Although 64s were considered too weak for Channel service, where the enemy battle line was composed of 74s and larger, in other areas the 64-gun ship had its uses. They were often handier and more weatherly than larger battleships, and could be employed on detached duties where more powerful opposition was unlikely. From a distance they looked like any other two-decker so could be used to maintain a presence off lesser ports, to lead small colonial expeditions, and to provide cover for the more important convoys. Agamemnon, Nelson’s professed ‘favourite ship’, was very active under his command, and in the Mediterranean demonstrated some of the variety of roles performed by 64s outside the battle line. That the 64 was superior to any frigate was proved beyond doubt by Agamemnon’s routing four of them (plus a brig) in October 1793; the 64’s handiness was well illustrated by her hounding of the 80-gun Ça Ira in March 1795; and in the spring of 1796 under Nelson’s broad pendant the ship led a detached squadron of one other 64, two frigates and two brigs to harass the coast around Genoa and blockade the port. Even after Nelson’s promotion to larger ships, the Agamemnon remained a popular ship and, despite general reluctance to include 64s in the line of battle, contrived to fight at Copenhagen, Calder’s Action in 1805, Trafalgar and Duckworth’s action off San Domingo in 1806.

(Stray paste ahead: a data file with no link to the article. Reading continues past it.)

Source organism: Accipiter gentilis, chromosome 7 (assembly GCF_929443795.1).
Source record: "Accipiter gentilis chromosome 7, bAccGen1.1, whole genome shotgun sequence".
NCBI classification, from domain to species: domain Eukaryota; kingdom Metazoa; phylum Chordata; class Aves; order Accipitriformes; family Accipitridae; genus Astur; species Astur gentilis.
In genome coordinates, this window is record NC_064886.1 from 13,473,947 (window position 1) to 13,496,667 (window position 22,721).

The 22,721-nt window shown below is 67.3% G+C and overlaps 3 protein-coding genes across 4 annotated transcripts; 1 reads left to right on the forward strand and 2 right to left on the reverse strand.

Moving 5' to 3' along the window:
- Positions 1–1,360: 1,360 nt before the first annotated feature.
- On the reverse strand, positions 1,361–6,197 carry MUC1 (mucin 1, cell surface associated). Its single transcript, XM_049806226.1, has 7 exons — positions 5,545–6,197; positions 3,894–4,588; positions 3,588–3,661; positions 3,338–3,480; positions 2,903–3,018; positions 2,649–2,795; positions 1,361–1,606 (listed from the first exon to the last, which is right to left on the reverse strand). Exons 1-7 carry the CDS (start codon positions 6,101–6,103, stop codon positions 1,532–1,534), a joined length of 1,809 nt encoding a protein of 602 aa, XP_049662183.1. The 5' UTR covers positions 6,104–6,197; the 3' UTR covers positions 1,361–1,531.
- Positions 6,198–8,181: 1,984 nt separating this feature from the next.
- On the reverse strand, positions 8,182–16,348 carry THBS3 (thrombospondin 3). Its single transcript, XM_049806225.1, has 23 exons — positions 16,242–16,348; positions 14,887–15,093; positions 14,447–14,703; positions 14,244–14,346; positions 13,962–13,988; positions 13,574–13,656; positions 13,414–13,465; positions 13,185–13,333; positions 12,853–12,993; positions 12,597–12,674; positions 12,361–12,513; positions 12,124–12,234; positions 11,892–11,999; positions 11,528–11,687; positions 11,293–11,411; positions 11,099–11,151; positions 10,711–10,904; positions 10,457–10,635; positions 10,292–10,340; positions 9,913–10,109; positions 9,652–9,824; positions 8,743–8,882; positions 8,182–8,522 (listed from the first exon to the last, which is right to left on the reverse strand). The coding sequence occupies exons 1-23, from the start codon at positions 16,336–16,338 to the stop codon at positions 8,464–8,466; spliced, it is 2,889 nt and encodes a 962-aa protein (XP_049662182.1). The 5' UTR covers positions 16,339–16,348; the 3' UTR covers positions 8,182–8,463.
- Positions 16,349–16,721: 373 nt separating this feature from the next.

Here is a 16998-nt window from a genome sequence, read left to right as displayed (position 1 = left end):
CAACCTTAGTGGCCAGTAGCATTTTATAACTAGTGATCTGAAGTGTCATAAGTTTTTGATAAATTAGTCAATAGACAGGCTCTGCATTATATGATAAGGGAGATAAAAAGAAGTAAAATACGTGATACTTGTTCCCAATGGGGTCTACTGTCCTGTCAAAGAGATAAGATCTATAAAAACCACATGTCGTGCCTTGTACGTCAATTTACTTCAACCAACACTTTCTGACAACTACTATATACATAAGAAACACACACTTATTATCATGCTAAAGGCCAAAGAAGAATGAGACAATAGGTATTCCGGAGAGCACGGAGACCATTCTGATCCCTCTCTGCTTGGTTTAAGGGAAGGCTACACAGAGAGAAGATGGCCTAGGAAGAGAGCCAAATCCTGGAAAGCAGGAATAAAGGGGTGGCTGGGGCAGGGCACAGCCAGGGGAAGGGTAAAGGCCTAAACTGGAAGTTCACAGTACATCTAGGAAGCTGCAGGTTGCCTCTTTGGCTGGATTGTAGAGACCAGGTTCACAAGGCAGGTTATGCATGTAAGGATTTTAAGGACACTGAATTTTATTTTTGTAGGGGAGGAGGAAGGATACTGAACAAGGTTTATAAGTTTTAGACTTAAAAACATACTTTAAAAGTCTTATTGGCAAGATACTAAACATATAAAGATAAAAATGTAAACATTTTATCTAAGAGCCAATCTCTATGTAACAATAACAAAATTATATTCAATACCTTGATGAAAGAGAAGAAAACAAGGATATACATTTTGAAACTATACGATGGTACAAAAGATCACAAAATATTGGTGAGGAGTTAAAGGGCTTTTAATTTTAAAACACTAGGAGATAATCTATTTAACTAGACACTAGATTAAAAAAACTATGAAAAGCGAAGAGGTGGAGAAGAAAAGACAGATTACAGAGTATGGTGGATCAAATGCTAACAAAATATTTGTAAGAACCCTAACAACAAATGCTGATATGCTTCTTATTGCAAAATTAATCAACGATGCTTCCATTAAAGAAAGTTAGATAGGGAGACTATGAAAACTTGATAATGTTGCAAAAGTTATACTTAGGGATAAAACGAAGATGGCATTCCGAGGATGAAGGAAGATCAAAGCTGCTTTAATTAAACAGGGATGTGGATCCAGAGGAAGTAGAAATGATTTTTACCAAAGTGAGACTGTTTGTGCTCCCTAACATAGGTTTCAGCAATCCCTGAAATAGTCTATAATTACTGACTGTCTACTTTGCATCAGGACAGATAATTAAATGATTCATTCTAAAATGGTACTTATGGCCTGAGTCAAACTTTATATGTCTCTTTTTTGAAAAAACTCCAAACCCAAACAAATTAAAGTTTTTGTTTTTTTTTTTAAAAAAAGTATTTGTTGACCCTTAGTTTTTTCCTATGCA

Battle of Pulo Aura


The Battle of Pulo Aura off Malacca during the Napoleonic Wars.


The Warley, launched in 1796, was a 1475-ton East Indiaman and one of the East India Company’s larger and more famous vessels. She made nine voyages to the East between 1796 and 1816, most direct to China. In 1804 she participated in the Battle of Pulo Aura. In 1816, the company sold her for breaking up.